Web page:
The English Garden

Katy Merrington

The Hepworth Wakefield’s cultural gardener cares for a small garden with impact, for which she’s been awarded a British Empire Medal


After graduating university, a friend and I started helping local people with cleaning and gardening. I met and helped some lovely, knowledgea­ble gardeners who would tell me what to do. I took on an allotment at the same time, which I found creative and rewarding. I did my RHS qualificat­ions and then went on to train with the National Trust for Scotland.

I worked at Tresco Abbey Garden, then RHS Garden Harlow Carr, Longwood Gardens and Logan Botanic Garden before joining The Hepworth Wakefield Garden. It was exciting because there was a chance to be involved in its creation and to be its first custodian. I worked with Tom Stuart-Smith and the builders when constructi­on started, and I’ve been here for four years. My job title is ‘cultural gardener’ and I try to communicat­e that the garden is as much a part of the art gallery as the art inside. The role is not just caring for vegetation: it’s sharing the connection­s between nature, gardening, art and creativity.

It’s important to oˆer an active community presence. The garden is open 24 hours a day, so you get lots of visitor engagement, especially with locals who visit regularly to sit or walk their dog. The first lockdown was when people started to discover the garden. You could really see the need for green space.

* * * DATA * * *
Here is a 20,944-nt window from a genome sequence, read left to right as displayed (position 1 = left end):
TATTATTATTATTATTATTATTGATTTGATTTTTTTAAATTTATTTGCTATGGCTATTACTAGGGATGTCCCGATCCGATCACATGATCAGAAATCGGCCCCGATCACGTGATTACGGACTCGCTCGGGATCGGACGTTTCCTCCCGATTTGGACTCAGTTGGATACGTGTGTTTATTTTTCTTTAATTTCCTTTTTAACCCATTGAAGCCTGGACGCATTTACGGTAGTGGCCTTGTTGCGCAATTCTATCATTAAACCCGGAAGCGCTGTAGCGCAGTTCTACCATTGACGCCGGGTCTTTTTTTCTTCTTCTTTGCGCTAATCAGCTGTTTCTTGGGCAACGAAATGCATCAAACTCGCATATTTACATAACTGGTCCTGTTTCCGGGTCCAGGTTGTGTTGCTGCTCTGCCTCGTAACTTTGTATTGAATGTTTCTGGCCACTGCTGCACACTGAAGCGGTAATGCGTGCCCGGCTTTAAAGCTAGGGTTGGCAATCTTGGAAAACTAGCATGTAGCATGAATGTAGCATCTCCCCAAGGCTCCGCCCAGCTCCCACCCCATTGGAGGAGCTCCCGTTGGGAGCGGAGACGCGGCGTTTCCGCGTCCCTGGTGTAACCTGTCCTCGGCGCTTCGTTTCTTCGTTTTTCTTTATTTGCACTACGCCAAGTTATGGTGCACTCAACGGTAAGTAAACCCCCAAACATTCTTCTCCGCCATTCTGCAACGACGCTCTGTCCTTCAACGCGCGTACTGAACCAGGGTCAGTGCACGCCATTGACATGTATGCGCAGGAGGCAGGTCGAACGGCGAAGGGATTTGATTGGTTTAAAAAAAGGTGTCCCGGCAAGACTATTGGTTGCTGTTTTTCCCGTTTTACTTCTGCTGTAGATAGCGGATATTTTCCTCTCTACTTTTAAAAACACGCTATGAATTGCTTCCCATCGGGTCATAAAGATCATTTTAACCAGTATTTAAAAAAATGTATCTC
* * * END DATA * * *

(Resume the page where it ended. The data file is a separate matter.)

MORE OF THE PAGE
The garden is long and thin. It’s only one acre and very flat, which makes it accessible. It’s bordered by the monolithic, pale concrete art gallery, and on the other side are Victorian red-brick mills. The garden is planted with perennials, shrubs, trees and hedges. Big trees bookend the garden for shelter, but in the centre are floating pads of herbaceous perennials that change with the seasons. There’s lots of texture and movement that complement the world-class sculpture in the garden.

I was delighted to be awarded the British Empire Medal by the King, for work that makes a big impact in a short period of time and for services to arts and the community. It recognises the decision of The Hepworth Wakefield to create a garden that’s inspiring, welcoming and beautiful, and the wonderful volunteers who help me care for it too.


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